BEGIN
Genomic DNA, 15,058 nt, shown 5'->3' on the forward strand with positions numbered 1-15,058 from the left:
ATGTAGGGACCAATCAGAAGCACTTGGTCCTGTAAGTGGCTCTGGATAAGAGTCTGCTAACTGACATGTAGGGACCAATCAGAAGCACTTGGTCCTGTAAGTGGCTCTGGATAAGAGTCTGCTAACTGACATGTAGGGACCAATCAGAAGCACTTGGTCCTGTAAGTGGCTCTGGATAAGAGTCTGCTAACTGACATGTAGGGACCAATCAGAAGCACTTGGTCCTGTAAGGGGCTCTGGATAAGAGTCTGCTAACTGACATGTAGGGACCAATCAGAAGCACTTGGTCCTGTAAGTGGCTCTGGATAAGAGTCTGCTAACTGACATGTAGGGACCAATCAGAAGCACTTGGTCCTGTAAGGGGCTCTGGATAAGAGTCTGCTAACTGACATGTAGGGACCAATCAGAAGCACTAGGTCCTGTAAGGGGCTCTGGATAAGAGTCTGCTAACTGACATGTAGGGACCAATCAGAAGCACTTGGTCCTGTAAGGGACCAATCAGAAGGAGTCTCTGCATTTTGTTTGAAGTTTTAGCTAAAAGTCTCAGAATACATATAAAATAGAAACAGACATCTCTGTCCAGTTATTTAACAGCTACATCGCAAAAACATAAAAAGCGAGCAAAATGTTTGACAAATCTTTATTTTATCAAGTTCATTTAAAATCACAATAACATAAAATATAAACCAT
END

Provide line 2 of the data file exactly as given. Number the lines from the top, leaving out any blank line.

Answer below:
ATGTAGGGACCAATCAGAAGCACTTGGTCCTGTAAGTGGCTCTGGATAAGAGTCTGCTAACTGACATGTAGGGACCAATCAGAAGCACTTGGTCCTGTAAGTGGCTCTGGATAAGAGTCTGCTAACTGACATGTAGGGACCAATCAGAAGCACTTGGTCCTGTAAGTGGCTCTGGATAAGAGTCTGCTAACTGACATGTAGGGACCAATCAGAAGCACTTGGTCCTGTAAGGGGCTCTGGATAAGAGTCTGCTAACTGACATGTAGGGACCAATCAGAAGCACTTGGTCCTGTAAGTGGCTCTGGATAAGAGTCTGCTAACTGACATGTAGGGACCAATCAGAAGCACTTGGTCCTGTAAGGGGCTCTGGATAAGAGTCTGCTAACTGACATGTAGGGACCAATCAGAAGCACTAGGTCCTGTAAGGGGCTCTGGATAAGAGTCTGCTAACTGACATGTAGGGACCAATCAGAAGCACTTGGTCCTGTAAGGGACCAATCAGAAGGAGTCTCTGCATTTTGTTTGAAGTTTTAGCTAAAAGTCTCAGAATACATATAAAATAGAAACAGACATCTCTGTCCAGTTATTTAACAGCTACATCGCAAAAACATAAAAAGCGAGCAAAATGTTTGACAAATCTTTATTTTATCAAGTTCATTTAAAATCACAATAACATAAAATATAAACCAT